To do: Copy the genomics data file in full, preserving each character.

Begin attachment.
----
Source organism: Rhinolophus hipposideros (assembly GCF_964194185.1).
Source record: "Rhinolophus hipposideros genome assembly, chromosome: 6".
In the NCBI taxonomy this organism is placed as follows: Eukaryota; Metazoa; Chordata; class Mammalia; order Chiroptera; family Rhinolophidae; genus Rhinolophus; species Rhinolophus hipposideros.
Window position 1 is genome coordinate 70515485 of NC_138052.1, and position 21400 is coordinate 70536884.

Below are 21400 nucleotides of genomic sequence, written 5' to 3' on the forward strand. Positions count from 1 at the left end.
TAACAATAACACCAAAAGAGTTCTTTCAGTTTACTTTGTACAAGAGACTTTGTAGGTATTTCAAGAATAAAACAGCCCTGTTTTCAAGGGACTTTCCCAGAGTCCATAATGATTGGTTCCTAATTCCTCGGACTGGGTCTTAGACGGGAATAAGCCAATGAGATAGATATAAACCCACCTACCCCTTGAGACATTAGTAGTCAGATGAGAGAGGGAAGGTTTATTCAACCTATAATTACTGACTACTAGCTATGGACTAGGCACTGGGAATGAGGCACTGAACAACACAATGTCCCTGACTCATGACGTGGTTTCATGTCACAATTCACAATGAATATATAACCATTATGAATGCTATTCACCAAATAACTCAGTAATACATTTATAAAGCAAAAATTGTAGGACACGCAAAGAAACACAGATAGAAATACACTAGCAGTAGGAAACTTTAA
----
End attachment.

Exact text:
Source organism: Rhinolophus hipposideros (assembly GCF_964194185.1).
Source record: "Rhinolophus hipposideros genome assembly, chromosome: 6".
In the NCBI taxonomy this organism is placed as follows: Eukaryota; Metazoa; Chordata; class Mammalia; order Chiroptera; family Rhinolophidae; genus Rhinolophus; species Rhinolophus hipposideros.
Window position 1 is genome coordinate 70515485 of NC_138052.1, and position 21400 is coordinate 70536884.

Below are 21400 nucleotides of genomic sequence, written 5' to 3' on the forward strand. Positions count from 1 at the left end.
TAACAATAACACCAAAAGAGTTCTTTCAGTTTACTTTGTACAAGAGACTTTGTAGGTATTTCAAGAATAAAACAGCCCTGTTTTCAAGGGACTTTCCCAGAGTCCATAATGATTGGTTCCTAATTCCTCGGACTGGGTCTTAGACGGGAATAAGCCAATGAGATAGATATAAACCCACCTACCCCTTGAGACATTAGTAGTCAGATGAGAGAGGGAAGGTTTATTCAACCTATAATTACTGACTACTAGCTATGGACTAGGCACTGGGAATGAGGCACTGAACAACACAATGTCCCTGACTCATGACGTGGTTTCATGTCACAATTCACAATGAATATATAACCATTATGAATGCTATTCACCAAATAACTCAGTAATACATTTATAAAGCAAAAATTGTAGGACACGCAAAGAAACACAGATAGAAATACACTAGCAGTAGGAAACTTTAA